Come you masters of war You that build all the guns You that build the death planes You that build all the bombs You that hide behind walls You that hide behind desks I just want you to know I can see through your masks. You that never done nothin' But build to destroy You play with my world Like it's your little toy You put a gun in my hand And you hide from my eyes And you turn and run farther When the fast bullets fly. Like Judas of old You lie and deceive A world war can be won You want me to believe But I see through your eyes And I see through your brain Like I see through the water That runs down my drain. You fasten all the triggers For the others to fire Then you set back and watch When the death count gets higher You hide in your mansion' As young people's blood Flows out of their bodies And is buried in the mud. You've thrown the worst fear That can ever be hurled Fear to bring children Into the world For threatening my baby Unborn and unnamed You ain't worth the blood That runs in your veins. How much do I know To talk out of turn You might say that I'm young You might say I'm unlearned But there's one thing I know Though I'm younger than you That even Jesus would never Forgive what you do. Let me ask you one question Is your money that good Will it buy you forgiveness Do you think that it could I think you will find When your death takes its toll All the money you made Will never buy back your soul. And I hope that you die And your death'll come soon I will follow your casket In the pale afternoon And I'll watch while you're lowered Down to your deathbed And I'll stand over your grave 'Til I'm sure that you're dead.------- Bob Dylan 1963
Monday, June 30, 2014
Understanding Islamic Fundamentalism
Islamic Fundamentalism frightens the West and that fear has motivated a fierce retaliation deploying more weapons and inflicting more slaughter. But in not understanding what drives the jihadists the military strategies may be making matters worse, observes ex-U.S. diplomat William R. Polk.
By William R. Polk
The Arabic word used for Fundamentalist Islam is salafiyah. Though it is now usually associated with revolutionary Islamists, native Arabic speakers usually translate it as “reactionary.” But the concept is far more complex. The word salafi in classical Arabicmeans a person who stands both in the rearguard and in the vanguard — Arabic delights in such contrasts.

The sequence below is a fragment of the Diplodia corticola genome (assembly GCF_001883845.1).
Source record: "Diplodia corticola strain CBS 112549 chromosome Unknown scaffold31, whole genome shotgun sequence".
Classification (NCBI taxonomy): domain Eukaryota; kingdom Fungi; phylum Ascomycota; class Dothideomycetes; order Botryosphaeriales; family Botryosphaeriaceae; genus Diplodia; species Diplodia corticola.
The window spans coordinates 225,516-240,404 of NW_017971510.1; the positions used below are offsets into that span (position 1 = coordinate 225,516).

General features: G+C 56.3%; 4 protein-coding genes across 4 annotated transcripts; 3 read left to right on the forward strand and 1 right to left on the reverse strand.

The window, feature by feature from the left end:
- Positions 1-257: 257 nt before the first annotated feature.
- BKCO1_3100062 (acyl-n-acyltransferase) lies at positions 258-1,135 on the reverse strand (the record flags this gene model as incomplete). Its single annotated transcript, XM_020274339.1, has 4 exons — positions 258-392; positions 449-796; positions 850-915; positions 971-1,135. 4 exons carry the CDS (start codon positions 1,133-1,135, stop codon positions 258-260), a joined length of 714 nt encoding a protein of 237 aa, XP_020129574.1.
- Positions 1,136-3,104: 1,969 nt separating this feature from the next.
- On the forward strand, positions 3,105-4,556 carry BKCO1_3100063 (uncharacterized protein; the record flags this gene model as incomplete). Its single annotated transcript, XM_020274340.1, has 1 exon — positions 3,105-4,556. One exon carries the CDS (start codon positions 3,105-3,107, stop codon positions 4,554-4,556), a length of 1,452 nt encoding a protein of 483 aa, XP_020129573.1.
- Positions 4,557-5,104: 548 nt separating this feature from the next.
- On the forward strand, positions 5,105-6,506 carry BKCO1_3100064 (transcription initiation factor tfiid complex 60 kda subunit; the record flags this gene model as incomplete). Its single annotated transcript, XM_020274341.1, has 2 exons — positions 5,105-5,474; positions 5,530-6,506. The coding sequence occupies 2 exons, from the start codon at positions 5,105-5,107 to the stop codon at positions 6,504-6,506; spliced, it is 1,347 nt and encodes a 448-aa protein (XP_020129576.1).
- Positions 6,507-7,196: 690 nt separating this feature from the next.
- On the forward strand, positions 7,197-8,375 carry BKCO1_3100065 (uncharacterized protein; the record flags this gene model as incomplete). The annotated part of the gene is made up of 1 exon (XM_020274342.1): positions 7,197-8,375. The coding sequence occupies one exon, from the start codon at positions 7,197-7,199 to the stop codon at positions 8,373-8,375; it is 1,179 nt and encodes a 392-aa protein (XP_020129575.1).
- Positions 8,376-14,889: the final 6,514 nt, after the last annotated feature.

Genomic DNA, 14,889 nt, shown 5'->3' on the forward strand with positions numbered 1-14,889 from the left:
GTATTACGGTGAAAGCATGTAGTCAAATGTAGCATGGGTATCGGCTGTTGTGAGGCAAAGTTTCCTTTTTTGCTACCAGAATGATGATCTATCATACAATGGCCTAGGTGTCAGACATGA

The logic of the apparent paradox was brought out by the teachings of jurisconsults, experts on the law, from the beginning of the “impact of the West.” In the Eighteenth Century, they began to search for means to protect their civilization. Some argued that “real” strength was not gained by copying the practices of the West but had to be derived from fundamentals as laid out in the Quran and elucidated in the practices of the Prophet and his intimate circle (the Hadith).
Sayyid Qutub, a philosopher of Islamic Fundamentalism.
Weakness, they believed, came from the innovations and perversions that encrusted Islamic thought and Islamic society in the long dark ages of decline of its power and civilization.
The movements of “purification” were inspired by such men as the Arabian Ahmad ibn Abdul Wahhab, the Algerian/Libyan Muhammad bin Ali al-Sanusi, the Sudanese Muhammad Ahmad al-Mahdi, the Iranian activist Jamal ad-Din al-Afghani and the Egyptian theologian Muhammad Abduh.
In a fundamental aspect, their teachings and movements resembled those set off in northern Europe by Luther and Calvin. These Christians and Muslims shared a belief in the absolute authority of the unalterable word of God as presented in the original texts. Their task was to go back to discover the “pure” message and lead their followers to implement it. However much they differed, both the Muslims and the Protestants were in this sense salafis.
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